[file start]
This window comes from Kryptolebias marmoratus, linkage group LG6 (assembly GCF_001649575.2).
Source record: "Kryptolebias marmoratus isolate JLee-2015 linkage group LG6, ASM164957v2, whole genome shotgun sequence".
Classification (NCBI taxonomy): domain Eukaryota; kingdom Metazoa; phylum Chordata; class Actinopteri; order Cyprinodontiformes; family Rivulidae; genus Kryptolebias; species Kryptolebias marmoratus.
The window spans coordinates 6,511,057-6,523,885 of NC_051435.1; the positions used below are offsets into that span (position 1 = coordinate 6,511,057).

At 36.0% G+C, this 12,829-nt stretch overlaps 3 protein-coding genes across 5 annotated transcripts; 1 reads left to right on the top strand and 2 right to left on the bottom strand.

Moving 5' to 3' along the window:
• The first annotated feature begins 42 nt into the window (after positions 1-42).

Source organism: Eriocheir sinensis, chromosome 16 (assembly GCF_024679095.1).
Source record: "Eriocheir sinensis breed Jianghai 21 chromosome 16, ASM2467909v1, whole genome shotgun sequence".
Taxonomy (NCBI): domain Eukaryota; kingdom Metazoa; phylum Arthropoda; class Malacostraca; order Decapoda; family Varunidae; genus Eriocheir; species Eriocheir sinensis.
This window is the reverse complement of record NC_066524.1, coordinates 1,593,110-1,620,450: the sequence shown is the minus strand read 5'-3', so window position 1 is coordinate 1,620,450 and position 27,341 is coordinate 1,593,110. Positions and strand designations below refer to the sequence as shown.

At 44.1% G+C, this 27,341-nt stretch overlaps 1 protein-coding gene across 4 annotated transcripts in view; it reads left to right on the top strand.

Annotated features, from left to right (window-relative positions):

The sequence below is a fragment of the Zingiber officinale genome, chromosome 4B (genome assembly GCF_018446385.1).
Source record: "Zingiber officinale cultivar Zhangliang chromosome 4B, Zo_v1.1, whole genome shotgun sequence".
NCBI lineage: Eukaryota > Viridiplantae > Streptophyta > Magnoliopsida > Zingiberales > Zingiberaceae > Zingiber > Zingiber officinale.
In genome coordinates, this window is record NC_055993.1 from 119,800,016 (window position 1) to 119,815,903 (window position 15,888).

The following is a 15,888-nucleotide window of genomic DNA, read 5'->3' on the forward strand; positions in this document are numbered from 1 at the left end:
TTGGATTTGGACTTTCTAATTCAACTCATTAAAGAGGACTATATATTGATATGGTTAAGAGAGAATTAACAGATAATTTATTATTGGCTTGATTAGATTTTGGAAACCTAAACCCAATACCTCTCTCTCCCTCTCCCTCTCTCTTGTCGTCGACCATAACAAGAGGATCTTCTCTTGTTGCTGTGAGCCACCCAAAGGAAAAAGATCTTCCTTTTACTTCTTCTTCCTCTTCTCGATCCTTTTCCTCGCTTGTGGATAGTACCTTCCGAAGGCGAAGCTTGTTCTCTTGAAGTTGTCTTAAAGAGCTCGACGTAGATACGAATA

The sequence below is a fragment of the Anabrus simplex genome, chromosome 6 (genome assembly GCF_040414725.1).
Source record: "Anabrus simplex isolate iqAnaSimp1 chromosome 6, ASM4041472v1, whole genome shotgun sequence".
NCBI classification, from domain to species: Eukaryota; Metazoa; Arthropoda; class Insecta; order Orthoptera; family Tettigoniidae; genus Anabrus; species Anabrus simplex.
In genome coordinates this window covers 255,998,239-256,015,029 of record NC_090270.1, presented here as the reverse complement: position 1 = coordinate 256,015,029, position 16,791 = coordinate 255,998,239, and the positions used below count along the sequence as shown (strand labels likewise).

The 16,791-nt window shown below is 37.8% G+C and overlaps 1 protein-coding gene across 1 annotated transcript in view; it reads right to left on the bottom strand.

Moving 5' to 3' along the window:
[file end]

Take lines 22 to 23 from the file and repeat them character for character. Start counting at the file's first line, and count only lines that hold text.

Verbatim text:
NCBI classification, from domain to species: Eukaryota; Metazoa; Arthropoda; class Insecta; order Orthoptera; family Tettigoniidae; genus Anabrus; species Anabrus simplex.
In genome coordinates this window covers 255,998,239-256,015,029 of record NC_090270.1, presented here as the reverse complement: position 1 = coordinate 256,015,029, position 16,791 = coordinate 255,998,239, and the positions used below count along the sequence as shown (strand labels likewise).